Since the virtual collapse of secondary market financing options for the purchase and refinance of condominium units occurred several years ago, it is more important than ever for Condominium projects to obtain certification from the Federal Housing Administration (FHA), the Veterans Administration (VA) and Fannie Mae. FHA and VA currently account for an overwhelming majority of the available financing options for condominium units in today’s market.
Our research in preparation for a recent seminar revealed that out of 897 condominiums in the 7 Hampton Roads cities that once had FHA approval, 742 (82%) of the communities have expired. This is a staggering number. A certification only lasts 2 years.
Have you been asking yourself why you should be concerned about your condominium obtaining FHA and VA certification if you are not planning on refinancing or selling your unit anytime in the near future? Are you a board member wondering why your board should expend Association funds to obtain certifications?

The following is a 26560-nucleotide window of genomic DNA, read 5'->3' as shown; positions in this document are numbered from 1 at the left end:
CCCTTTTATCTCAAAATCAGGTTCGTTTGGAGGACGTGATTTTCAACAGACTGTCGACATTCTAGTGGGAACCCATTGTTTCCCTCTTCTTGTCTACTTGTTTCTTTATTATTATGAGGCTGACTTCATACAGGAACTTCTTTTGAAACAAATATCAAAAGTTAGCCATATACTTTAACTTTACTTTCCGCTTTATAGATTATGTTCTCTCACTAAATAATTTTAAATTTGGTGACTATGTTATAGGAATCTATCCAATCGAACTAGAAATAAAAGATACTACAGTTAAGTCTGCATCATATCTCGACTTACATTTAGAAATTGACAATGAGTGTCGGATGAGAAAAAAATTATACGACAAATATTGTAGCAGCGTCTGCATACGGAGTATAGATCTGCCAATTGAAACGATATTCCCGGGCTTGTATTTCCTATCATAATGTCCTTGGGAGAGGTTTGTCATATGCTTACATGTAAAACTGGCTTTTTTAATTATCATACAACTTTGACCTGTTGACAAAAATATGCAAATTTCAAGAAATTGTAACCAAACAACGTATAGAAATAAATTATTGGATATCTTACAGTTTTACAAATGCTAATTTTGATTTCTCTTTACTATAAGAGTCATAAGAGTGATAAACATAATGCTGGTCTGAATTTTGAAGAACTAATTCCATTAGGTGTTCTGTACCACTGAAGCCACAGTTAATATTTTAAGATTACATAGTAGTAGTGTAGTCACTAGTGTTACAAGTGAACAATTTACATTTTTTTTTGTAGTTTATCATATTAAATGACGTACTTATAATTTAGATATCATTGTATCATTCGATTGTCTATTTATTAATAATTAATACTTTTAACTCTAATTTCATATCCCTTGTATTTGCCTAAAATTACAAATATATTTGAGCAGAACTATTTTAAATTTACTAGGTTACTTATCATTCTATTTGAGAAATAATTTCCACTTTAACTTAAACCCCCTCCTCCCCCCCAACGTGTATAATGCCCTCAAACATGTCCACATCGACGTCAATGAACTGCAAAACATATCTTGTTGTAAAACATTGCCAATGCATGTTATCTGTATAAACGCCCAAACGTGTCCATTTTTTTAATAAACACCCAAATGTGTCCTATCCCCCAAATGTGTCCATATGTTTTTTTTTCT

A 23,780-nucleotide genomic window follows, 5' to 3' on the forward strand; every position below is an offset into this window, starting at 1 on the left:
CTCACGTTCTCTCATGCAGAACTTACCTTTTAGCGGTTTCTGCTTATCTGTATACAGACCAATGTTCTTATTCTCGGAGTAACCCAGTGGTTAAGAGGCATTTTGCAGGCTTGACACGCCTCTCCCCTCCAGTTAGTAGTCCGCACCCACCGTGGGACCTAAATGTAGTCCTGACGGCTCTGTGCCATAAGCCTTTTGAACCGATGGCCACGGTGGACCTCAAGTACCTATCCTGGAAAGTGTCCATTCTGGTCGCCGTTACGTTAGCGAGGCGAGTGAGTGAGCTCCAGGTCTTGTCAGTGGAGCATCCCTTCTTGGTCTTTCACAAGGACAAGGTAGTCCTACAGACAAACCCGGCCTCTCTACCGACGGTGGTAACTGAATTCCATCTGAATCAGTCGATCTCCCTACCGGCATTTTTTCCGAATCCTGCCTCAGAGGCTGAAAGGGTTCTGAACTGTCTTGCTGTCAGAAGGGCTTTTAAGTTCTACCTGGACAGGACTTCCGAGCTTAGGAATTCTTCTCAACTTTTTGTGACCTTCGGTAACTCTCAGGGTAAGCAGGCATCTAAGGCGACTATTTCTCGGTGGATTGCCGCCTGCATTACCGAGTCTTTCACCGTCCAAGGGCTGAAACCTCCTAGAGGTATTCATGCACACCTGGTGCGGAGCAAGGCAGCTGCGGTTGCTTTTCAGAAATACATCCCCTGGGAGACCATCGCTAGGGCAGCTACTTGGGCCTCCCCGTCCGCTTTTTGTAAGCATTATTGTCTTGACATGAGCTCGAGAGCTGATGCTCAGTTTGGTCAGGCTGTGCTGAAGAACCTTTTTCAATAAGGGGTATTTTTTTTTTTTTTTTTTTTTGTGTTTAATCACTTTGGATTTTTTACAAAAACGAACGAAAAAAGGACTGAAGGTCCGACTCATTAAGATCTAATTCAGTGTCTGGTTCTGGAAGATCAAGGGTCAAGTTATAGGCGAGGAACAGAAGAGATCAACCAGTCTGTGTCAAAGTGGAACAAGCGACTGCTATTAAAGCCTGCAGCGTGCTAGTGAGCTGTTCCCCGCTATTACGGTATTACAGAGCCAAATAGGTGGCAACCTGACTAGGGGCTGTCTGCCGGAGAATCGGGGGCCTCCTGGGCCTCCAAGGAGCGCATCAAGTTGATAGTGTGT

Everyone needs to be concerned about this issue because the inability to obtaining financing negatively affects everyone in a condominium project, not just the person who is trying to sell or refinance this unit. When an owner is unable to sell his unit because the buyer can’t obtain financing or they can’t refinance, the result is often foreclosure or bankruptcy. Owners can sometimes go many months without paying their assessments before foreclosure or bankruptcy takes place. Lenders are not responsible for the payment of delinquent assessments until they have actually foreclosed on the property. So who pays those assessments? The remaining unit owners do – either by way of increased assessments, special assessments or delayed maintenance and/or replacement of the common elements. Foreclosed units also tend to decrease the appraised value of the remainder of the units. Any one of these scenarios affects the market value of every unit in the condominium.
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